Back in 1948, Samuel Goldwyn got a big idea to do a remake of the Gary Cooper flick “Balls of Fire”. He wanted to showcase the top talent of the day, and also wanted to get Danny Kaye out of a funk after Danny left his wife. The result was nothing short of complete MGM/RKO style awesomeness.
What happens when you put the following people all in the same room –
Danny Kaye, Benny Goodman, Louis Armstrong, Lionel Hampton, Charlie Barnet, Tommy Dorsey, Mel Powell, Alton Hendrickson, Louis Bellson, Harry Babasin, Russo & the Samba Kings, and the Golden Gate Quartet…..
…..and throw in a little Virginia Mayo for some eye candy as well?
I am not quite at liberty to say in as few words, but I’ll say this for sure – A Song Is Damn Well Born.
In the madcap world of rockabilly, there has always been a question about who the king of the pickers should be.
(For argumentative purposes, we’re going to leave the immortal ones out of this discussion. Guys like Scotty Moore, Luther Perkins, or Duane Eddy are not the kings but the Gods of twang and that’s that. Moving along…..)
I have always believed that the two reigning champeens of rockabilly guitar have spent far too much time away from each other and need to be placed in a direct head-to-head pickoff to prove once and for all who should wear the championship belt with the Gretsch and Bigsby logos on it, and have the blessings of Bettie Paige thrust upon them. Place your bets and tighten your seatbelts. It’s about to get rough.
The Reigning Champ – Brian Setzer
Brian cut his teeth and inked his tattoos in NYC and the UK with the Stray Cats, was groomed by none other than the great Dave Edmunds himself, and took the stale but hip concept of big band music and made it revved up and cool, like a daddy-o. He is able to be smooth on tunes like “Sleepwalk” but can rev up the rebellion with tunes like “Switchblade 327” Show ’em what ya Got!
The Upstart Contender – Jim “Reverend Horton” Heath
Jim reigns from the dusty back-road honky-tonks of Texas. He grew up playing the bar circuits and got his name by an old player who felt he deserved the monikor of a righteous man. After landing in Austin, he made his first albums with none other than Gibby Haynes of the Butthole Surfers producing him and sending off into a haze of feedback, cigar smoke, and cheap bourbon lullabies. The smoothness is dark, musky, seductive, and ominous at times (as seen in “The Devil’s Chasing Me”), and his razor licks in “Psychobilly Freakout” will cut you up like a Bowie Knife fight.
Soooo…..the King! The Contender! The shootout!
Place your bets! Cast your votes! Tote that barge! Lift that bail……IT’S A……IT’S A……..SHOOTOUT…..WHO YA GOT?!?
Wow…..where do I begin about Mother Maybelle Carter? To come so far from the remotest backwoods of Clinch Mountain, WV (I’m told they had to walk towards town to go hunting), and begin a revolutionary musical style that still resonates across the world today is a feat that will most likely never be witnessed again. One of my colleagues noted in a previous post about Wanda Jackson that nothing is quite as sexy as a woman with a guitar. If Wanda Jackson was sexy, then Mother Maybelle was a picture of simple country grace.
Interesting facts about Maybelle and the Carter Family –
None of the original Carter Family (A.P., Sara, and Maybelle) were actually related. Sara Dougherty was married to A.P., and Maybelle Addington was married to A.P.’s twin brother, Ezra “Eck” Carter.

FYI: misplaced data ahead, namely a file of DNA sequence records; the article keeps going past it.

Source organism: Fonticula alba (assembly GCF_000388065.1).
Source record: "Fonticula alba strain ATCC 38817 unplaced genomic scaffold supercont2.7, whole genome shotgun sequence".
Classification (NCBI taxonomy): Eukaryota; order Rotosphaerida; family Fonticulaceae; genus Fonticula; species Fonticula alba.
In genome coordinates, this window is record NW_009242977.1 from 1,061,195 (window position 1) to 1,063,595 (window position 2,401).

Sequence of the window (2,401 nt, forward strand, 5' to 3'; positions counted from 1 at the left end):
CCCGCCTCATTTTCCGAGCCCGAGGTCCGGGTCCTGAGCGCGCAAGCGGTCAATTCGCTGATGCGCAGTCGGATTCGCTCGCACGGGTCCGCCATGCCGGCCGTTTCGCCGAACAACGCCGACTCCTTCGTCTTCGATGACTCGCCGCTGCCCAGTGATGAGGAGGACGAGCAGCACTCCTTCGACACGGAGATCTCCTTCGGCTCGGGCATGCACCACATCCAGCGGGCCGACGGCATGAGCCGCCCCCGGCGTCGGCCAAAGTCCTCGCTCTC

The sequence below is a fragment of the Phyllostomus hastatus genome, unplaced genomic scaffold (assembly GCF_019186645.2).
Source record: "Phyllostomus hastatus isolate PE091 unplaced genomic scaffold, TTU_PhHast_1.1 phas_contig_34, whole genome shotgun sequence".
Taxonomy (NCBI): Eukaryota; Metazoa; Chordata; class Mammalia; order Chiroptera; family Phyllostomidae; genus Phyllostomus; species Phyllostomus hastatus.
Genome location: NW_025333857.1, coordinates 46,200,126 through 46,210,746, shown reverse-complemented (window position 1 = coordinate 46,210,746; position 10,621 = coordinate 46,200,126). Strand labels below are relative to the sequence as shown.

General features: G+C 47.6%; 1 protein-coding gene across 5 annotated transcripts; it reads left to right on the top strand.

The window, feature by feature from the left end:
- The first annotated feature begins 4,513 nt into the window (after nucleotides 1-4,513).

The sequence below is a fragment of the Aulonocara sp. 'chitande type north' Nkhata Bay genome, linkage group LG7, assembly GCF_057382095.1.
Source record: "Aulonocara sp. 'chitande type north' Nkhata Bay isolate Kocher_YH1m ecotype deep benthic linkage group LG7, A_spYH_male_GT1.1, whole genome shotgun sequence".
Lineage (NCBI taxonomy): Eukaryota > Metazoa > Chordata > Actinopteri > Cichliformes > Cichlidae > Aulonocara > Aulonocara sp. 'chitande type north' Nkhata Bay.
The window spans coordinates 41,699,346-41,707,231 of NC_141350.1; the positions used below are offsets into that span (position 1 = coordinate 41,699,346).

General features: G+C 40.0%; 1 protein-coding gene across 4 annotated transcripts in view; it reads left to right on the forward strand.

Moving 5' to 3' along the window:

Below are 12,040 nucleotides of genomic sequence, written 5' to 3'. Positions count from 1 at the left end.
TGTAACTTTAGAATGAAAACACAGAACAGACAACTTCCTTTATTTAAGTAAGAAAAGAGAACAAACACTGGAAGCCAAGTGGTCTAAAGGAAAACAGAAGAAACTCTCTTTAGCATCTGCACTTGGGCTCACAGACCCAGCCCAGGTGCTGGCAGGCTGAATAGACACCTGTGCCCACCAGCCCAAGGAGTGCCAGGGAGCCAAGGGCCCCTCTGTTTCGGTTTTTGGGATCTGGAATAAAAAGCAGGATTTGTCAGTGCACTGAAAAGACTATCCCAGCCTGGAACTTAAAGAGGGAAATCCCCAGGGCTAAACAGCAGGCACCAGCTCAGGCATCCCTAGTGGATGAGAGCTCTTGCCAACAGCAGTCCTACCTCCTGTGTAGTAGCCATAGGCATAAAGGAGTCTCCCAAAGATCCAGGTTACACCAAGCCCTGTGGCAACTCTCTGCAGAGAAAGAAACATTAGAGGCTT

When the family moved to Del Rio, TX in the 1930’s to perform their radio show for station XERF, the signal strength was so strong (It was pre-FCC regulations), you could hear the music being played in the barbed wire fences a few miles away from the transmitter.
Maybelle is given credit for discovering some unknown guitarist from Tennessee by the name of Chet Atkins. Chet used to back the family up during the Texas days.
She was one of the main people who stood up for letting Elvis Presley perform on the Grand Ole Opry by telling them that she wouldn’t perform until he did. She also offered to run interference with distracting Bill Monroe while Elvis covered his song “Blue Moon of Kentucky”. (It turns out that Bill actually liked the way Elvis did it.)
When Johnny Cash was battling his addiction problems, Maybelle and Eck were first on hand to help see him through the tough spots. It was later revealed by Maybelle that the main reason why she wanted to be involved wasn’t only to see Johnny through for his and June’s sake, but also to prevent a repeat of what she went through when her other daughter, Anita, had a quasi-affair with Hank Williams. With Hank’s rocky marriage that he wanted so badly to save, combined with what Hank felt to be a love so strong for Anita that should and could never be mixed in with his “I’m Hank Freakin’ Williams” addiction issues, it was the perfect storm that eventually ended up killing him. Hank lived the pain he sang about, but that’s another story for another day. (He even actually almost shot June. The bullet missed her by inches.)
Anyhoos….enough of my ceaseless prattling. I could go on for hours about the contributions of Mother Maybelle to music as we know it. (Don’t even get me started about her L-5 guitar being offered up for auction….Blasphemy. Pure. Blasphemy.)
I humbly submit this video of the Carter Family v2.0 (Mother Maybelle and her girls; Helen, Anita, and June on the autoharp) performing the bittersweet ballad of unrequited love that launched an entire style of music. The lyrics are very underrated as they really make you wish you could just hug away the pain (you can see them here), and the way the girls deliver the harmony vocals is like the feeling of witnessing some angels in calico come down from the mountain and offer up a little hope to this pale Wildwood Flower.